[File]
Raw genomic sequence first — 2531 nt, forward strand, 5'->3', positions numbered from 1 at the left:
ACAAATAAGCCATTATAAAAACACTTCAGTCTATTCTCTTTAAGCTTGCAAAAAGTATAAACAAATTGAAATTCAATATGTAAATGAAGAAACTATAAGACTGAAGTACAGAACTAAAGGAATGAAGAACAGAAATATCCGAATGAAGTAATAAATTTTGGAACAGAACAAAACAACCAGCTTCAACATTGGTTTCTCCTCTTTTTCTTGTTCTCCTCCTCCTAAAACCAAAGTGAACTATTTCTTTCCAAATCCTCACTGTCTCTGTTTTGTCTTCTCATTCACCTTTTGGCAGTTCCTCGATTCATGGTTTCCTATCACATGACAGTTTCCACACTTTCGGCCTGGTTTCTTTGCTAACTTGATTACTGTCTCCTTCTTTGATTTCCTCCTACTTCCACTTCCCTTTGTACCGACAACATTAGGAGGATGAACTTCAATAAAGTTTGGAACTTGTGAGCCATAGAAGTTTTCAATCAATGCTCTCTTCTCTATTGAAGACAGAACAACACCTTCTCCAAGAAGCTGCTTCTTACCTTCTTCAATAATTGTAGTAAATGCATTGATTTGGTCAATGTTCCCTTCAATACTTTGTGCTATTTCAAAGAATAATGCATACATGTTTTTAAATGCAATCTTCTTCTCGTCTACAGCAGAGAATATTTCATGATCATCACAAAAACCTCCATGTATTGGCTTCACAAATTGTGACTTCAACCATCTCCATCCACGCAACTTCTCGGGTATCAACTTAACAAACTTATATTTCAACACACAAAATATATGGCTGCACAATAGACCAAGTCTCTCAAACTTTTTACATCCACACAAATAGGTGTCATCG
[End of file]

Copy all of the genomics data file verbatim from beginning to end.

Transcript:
Raw genomic sequence first — 2531 nt, forward strand, 5'->3', positions numbered from 1 at the left:
ACAAATAAGCCATTATAAAAACACTTCAGTCTATTCTCTTTAAGCTTGCAAAAAGTATAAACAAATTGAAATTCAATATGTAAATGAAGAAACTATAAGACTGAAGTACAGAACTAAAGGAATGAAGAACAGAAATATCCGAATGAAGTAATAAATTTTGGAACAGAACAAAACAACCAGCTTCAACATTGGTTTCTCCTCTTTTTCTTGTTCTCCTCCTCCTAAAACCAAAGTGAACTATTTCTTTCCAAATCCTCACTGTCTCTGTTTTGTCTTCTCATTCACCTTTTGGCAGTTCCTCGATTCATGGTTTCCTATCACATGACAGTTTCCACACTTTCGGCCTGGTTTCTTTGCTAACTTGATTACTGTCTCCTTCTTTGATTTCCTCCTACTTCCACTTCCCTTTGTACCGACAACATTAGGAGGATGAACTTCAATAAAGTTTGGAACTTGTGAGCCATAGAAGTTTTCAATCAATGCTCTCTTCTCTATTGAAGACAGAACAACACCTTCTCCAAGAAGCTGCTTCTTACCTTCTTCAATAATTGTAGTAAATGCATTGATTTGGTCAATGTTCCCTTCAATACTTTGTGCTATTTCAAAGAATAATGCATACATGTTTTTAAATGCAATCTTCTTCTCGTCTACAGCAGAGAATATTTCATGATCATCACAAAAACCTCCATGTATTGGCTTCACAAATTGTGACTTCAACCATCTCCATCCACGCAACTTCTCGGGTATCAACTTAACAAACTTATATTTCAACACACAAAATATATGGCTGCACAATAGACCAAGTCTCTCAAACTTTTTACATCCACACAAATAGGTGTCATCG